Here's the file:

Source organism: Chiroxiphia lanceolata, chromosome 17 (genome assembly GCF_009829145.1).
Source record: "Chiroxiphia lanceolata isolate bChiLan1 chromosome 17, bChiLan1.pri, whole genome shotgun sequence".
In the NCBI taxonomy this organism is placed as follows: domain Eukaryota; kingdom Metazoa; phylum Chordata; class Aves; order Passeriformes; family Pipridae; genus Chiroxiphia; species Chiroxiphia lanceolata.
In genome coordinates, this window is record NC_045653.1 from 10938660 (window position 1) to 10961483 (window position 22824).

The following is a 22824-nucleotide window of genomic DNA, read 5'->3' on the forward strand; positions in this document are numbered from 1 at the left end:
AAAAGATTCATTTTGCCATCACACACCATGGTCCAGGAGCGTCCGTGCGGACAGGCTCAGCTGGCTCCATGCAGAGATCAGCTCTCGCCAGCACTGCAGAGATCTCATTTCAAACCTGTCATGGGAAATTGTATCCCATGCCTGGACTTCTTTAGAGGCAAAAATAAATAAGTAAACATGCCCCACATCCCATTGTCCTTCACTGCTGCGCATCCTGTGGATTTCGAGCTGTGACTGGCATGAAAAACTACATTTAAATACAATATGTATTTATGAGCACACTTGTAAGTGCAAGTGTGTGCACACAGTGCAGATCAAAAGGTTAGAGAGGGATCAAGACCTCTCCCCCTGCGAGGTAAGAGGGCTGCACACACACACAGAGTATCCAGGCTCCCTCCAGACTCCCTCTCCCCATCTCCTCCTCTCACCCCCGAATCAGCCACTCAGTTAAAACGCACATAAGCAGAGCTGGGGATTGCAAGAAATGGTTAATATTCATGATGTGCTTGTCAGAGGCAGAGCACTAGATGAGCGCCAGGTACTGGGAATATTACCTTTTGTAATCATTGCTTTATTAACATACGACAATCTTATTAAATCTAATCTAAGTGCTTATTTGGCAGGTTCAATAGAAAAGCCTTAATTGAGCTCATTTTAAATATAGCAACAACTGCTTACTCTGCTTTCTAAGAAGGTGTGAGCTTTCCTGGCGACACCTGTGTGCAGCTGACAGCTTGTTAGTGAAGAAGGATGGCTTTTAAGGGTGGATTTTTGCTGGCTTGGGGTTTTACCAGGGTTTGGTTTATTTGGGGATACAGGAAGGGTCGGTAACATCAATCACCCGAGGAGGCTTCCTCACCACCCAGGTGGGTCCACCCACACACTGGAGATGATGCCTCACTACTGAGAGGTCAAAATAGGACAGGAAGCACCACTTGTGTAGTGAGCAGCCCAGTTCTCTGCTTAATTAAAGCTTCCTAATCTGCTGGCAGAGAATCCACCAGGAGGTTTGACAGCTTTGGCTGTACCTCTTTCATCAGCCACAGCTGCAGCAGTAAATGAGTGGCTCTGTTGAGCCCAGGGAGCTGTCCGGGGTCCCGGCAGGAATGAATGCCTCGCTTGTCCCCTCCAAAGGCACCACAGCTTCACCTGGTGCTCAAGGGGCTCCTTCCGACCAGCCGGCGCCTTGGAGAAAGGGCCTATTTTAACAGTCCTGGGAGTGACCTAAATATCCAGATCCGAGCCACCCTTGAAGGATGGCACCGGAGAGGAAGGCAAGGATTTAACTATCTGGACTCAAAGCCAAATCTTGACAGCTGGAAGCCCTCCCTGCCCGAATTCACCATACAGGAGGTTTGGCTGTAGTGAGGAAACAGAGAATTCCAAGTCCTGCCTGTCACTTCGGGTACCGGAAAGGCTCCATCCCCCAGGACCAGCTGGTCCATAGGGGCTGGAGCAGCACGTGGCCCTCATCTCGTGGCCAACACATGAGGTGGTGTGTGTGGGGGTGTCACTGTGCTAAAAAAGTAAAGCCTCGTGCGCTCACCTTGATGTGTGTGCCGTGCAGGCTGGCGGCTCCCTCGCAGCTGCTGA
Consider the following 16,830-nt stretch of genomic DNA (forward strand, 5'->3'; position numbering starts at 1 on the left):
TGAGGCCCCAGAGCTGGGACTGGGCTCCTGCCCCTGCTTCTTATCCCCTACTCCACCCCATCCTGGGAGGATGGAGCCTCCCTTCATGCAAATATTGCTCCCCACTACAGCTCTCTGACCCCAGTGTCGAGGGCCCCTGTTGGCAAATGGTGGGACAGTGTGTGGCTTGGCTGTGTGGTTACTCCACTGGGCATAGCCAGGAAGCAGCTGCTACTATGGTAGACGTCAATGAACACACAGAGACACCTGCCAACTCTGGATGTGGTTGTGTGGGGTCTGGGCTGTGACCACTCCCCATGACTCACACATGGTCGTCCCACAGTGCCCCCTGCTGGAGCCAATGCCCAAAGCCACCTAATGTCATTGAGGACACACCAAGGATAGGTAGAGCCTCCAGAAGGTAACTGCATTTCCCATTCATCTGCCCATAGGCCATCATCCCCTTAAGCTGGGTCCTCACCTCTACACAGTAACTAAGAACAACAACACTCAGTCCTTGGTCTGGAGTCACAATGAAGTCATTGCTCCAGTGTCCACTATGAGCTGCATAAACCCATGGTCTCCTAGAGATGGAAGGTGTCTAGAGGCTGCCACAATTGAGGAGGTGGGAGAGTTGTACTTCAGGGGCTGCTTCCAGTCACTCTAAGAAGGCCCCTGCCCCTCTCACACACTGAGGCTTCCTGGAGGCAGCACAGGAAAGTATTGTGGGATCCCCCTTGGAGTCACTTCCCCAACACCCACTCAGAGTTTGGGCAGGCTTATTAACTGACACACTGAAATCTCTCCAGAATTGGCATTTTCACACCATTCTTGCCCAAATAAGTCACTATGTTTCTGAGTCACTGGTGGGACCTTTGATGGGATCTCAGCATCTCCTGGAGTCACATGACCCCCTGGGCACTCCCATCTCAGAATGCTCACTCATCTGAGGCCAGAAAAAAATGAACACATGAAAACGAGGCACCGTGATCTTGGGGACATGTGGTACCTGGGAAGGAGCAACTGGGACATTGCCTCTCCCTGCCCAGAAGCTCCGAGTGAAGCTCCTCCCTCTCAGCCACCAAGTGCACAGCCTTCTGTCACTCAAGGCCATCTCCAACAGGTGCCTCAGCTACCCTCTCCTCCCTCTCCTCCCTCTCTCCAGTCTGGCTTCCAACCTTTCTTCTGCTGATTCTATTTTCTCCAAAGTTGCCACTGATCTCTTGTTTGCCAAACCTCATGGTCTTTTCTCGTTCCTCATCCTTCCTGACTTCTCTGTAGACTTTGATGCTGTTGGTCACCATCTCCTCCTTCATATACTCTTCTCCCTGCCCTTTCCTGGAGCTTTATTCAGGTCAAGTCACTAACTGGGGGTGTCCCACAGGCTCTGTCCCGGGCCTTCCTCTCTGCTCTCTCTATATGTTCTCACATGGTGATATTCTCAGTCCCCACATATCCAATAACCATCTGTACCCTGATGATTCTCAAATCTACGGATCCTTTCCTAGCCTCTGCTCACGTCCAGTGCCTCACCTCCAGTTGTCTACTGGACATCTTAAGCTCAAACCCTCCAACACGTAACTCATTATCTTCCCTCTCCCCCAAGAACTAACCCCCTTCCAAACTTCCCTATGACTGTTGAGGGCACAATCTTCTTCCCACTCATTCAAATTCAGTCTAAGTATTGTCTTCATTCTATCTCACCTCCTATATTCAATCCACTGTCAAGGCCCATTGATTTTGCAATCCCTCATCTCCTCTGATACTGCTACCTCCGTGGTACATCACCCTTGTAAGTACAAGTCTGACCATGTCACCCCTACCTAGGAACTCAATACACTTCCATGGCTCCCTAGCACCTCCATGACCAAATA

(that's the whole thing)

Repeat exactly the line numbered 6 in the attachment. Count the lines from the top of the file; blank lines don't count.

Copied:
AAAAGATTCATTTTGCCATCACACACCATGGTCCAGGAGCGTCCGTGCGGACAGGCTCAGCTGGCTCCATGCAGAGATCAGCTCTCGCCAGCACTGCAGAGATCTCATTTCAAACCTGTCATGGGAAATTGTATCCCATGCCTGGACTTCTTTAGAGGCAAAAATAAATAAGTAAACATGCCCCACATCCCATTGTCCTTCACTGCTGCGCATCCTGTGGATTTCGAGCTGTGACTGGCATGAAAAACTACATTTAAATACAATATGTATTTATGAGCACACTTGTAAGTGCAAGTGTGTGCACACAGTGCAGATCAAAAGGTTAGAGAGGGATCAAGACCTCTCCCCCTGCGAGGTAAGAGGGCTGCACACACACACAGAGTATCCAGGCTCCCTCCAGACTCCCTCTCCCCATCTCCTCCTCTCACCCCCGAATCAGCCACTCAGTTAAAACGCACATAAGCAGAGCTGGGGATTGCAAGAAATGGTTAATATTCATGATGTGCTTGTCAGAGGCAGAGCACTAGATGAGCGCCAGGTACTGGGAATATTACCTTTTGTAATCATTGCTTTATTAACATACGACAATCTTATTAAATCTAATCTAAGTGCTTATTTGGCAGGTTCAATAGAAAAGCCTTAATTGAGCTCATTTTAAATATAGCAACAACTGCTTACTCTGCTTTCTAAGAAGGTGTGAGCTTTCCTGGCGACACCTGTGTGCAGCTGACAGCTTGTTAGTGAAGAAGGATGGCTTTTAAGGGTGGATTTTTGCTGGCTTGGGGTTTTACCAGGGTTTGGTTTATTTGGGGATACAGGAAGGGTCGGTAACATCAATCACCCGAGGAGGCTTCCTCACCACCCAGGTGGGTCCACCCACACACTGGAGATGATGCCTCACTACTGAGAGGTCAAAATAGGACAGGAAGCACCACTTGTGTAGTGAGCAGCCCAGTTCTCTGCTTAATTAAAGCTTCCTAATCTGCTGGCAGAGAATCCACCAGGAGGTTTGACAGCTTTGGCTGTACCTCTTTCATCAGCCACAGCTGCAGCAGTAAATGAGTGGCTCTGTTGAGCCCAGGGAGCTGTCCGGGGTCCCGGCAGGAATGAATGCCTCGCTTGTCCCCTCCAAAGGCACCACAGCTTCACCTGGTGCTCAAGGGGCTCCTTCCGACCAGCCGGCGCCTTGGAGAAAGGGCCTATTTTAACAGTCCTGGGAGTGACCTAAATATCCAGATCCGAGCCACCCTTGAAGGATGGCACCGGAGAGGAAGGCAAGGATTTAACTATCTGGACTCAAAGCCAAATCTTGACAGCTGGAAGCCCTCCCTGCCCGAATTCACCATACAGGAGGTTTGGCTGTAGTGAGGAAACAGAGAATTCCAAGTCCTGCCTGTCACTTCGGGTACCGGAAAGGCTCCATCCCCCAGGACCAGCTGGTCCATAGGGGCTGGAGCAGCACGTGGCCCTCATCTCGTGGCCAACACATGAGGTGGTGTGTGTGGGGGTGTCACTGTGCTAAAAAAGTAAAGCCTCGTGCGCTCACCTTGATGTGTGTGCCGTGCAGGCTGGCGGCTCCCTCGCAGCTGCTGA